Each year since 2007, the National Alliance has welcomed a new group of charter school leaders into the Charter School Hall of Fame.  This year’s honorees join 41 individuals and organizations, all nominated by their peers for their long-term commitment and contributions to the charter school movement.

About the Florida Consortium of Public Charter Schools

The Florida Consortium of Public Charter Schools (FCPCS) is the leading charter school membership association in the state, with a membership of nearly 75 percent of all operating charter schools.  Since its inception in 1999, FCPCS has been dedicated to creating a national model of high quality, accredited public charter schools that are student-centered and performance-driven.  FCPCS provides a wide array of technical support, mentoring, training, networking, and purchasing services to its membership, as well as serving as an advocate for all Florida public charter schools.

 

U.S. News & World Report Magazine Ranks Three Florida Charter High Schools Among Nation's Top 50 Charter High Schools

Florida Consortium of Public Charter Schools (FCPCS) Congratulates the three Florida Schools

FORT LAUDERDALE, Fla., (May 8, 2019) – Three of Florida’s public charter high schools have been ranked in the top 50 of all charter high schools in the United States, according to rankings prepared and recently released by U.S. News & World Report magazine.

The three Florida charter high schools and their 2019 rankings among U.S. charter high schools are:

  • International Studies Charter High School, Miami, ranked number 11 among U.S. charter high schools and number 41 among all U.S. high schools.  421 students are enrolled in grades nine through 12 at the school.  It ranked fourth on the list of all Florida high schools, according to U.S. News.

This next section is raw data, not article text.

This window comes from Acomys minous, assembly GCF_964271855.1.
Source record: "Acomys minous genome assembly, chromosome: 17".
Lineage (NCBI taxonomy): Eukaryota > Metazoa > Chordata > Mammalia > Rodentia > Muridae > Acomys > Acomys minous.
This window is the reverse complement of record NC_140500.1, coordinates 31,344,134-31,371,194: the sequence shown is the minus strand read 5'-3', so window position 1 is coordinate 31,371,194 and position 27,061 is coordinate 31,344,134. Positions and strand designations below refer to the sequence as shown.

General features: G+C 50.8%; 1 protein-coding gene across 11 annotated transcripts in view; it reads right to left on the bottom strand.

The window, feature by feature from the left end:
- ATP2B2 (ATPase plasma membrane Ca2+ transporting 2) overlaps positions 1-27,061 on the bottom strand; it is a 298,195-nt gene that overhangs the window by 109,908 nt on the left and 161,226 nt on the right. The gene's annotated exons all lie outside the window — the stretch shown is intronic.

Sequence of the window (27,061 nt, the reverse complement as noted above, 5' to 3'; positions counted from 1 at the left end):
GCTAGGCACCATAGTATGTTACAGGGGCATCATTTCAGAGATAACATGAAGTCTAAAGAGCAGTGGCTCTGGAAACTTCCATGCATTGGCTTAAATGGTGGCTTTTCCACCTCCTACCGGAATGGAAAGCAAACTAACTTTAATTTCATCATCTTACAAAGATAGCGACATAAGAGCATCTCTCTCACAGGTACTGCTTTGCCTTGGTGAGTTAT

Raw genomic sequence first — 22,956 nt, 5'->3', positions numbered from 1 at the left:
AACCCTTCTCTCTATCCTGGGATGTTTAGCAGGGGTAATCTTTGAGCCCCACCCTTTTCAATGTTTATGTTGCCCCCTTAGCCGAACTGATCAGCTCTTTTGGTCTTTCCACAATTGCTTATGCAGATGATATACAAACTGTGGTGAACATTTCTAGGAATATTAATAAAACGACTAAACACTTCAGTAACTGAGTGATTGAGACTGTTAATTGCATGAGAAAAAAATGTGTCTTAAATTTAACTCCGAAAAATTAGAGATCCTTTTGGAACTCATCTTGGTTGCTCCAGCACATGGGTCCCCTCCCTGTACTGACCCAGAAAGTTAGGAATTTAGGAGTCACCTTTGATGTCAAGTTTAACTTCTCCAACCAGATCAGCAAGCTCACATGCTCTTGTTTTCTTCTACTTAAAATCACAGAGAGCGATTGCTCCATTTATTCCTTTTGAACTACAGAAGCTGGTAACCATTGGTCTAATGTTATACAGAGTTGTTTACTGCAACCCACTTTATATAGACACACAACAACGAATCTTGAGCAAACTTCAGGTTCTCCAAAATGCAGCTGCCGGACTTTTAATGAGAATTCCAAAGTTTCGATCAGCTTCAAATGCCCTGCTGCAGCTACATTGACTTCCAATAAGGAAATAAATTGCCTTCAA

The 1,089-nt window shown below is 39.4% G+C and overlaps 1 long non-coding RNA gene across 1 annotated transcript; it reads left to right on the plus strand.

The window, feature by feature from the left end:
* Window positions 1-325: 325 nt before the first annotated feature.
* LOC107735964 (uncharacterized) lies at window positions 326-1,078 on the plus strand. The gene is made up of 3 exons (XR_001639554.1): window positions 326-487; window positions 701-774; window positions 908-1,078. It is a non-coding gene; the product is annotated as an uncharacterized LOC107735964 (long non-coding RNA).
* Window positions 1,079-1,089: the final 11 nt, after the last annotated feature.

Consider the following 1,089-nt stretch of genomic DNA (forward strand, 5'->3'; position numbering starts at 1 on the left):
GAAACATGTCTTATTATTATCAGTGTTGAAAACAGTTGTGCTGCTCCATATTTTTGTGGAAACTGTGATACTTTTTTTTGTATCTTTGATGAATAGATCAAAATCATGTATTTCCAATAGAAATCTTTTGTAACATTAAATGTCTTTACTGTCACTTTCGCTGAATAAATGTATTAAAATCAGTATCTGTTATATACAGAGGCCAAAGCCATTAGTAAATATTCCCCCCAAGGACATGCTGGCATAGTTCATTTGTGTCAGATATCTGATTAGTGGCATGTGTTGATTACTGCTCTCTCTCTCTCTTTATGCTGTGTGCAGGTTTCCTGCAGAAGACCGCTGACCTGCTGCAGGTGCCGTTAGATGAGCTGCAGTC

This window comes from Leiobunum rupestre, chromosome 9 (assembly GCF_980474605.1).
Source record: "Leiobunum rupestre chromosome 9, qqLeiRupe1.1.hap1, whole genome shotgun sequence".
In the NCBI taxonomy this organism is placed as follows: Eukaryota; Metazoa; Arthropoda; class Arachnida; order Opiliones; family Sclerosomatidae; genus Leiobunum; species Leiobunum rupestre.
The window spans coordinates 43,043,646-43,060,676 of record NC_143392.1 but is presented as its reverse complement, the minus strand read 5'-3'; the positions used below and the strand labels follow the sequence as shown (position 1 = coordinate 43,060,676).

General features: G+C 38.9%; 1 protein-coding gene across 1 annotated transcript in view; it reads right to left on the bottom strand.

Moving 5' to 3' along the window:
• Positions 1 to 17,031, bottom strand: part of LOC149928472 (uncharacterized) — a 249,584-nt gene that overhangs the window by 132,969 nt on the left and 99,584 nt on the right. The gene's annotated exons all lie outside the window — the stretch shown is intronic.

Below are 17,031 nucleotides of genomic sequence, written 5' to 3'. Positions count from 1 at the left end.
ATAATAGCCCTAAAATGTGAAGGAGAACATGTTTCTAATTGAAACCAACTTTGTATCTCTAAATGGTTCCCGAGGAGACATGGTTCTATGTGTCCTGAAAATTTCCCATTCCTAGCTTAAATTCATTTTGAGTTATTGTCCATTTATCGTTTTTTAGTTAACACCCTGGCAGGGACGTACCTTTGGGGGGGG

• Archimedean Upper Conservatory Charter School, Miami, ranked number 17 among U.S. charter high schools and number 79 among all U.S. high schools.  The school has a 100 percent graduation rate, according to U.S. News.  It ranked ninth on the list of all Florida high schools.
  • Doral Performing Arts and Entertainment Academy, Doral, Fla., ranked number 37 among U.S. charter high schools and number 146 among all U.S. high schools.  It ranked fifteenth among all Florida high schools.

“The Florida Consortium of Public Charter Schools congratulates Florida’s three top 50 charter high schools and salutes their students, teachers and administrators for their truly remarkable accomplishments,” said Robert Haag, President of the Florida Consortium of Public Charter Schools.  “This is a great opportunity to increase visibility and recognition of public charter schools in our state.

The complete list of 2019 rankings of the nation’s charter high schools by U.S. News & World Report is available at this link: https://www.usnews.com/education/best-high-schools/national-rankings/charter-school-rankings

About the Florida Consortium of Public Charter Schools

The Florida Consortium of Public Charter Schools (FCPCS) is the leading charter school membership association in the state, with a membership of nearly 75 percent of all operating charter schools.  Since its inception in 1999, FCPCS has been dedicated to creating a national model of high quality, accredited public charter schools that are student-centered and performance-driven.  FCPCS provides a wide array of technical support, mentoring, training, networking, and purchasing services to its membership, as well as serving as an advocate for all Florida public charter schools.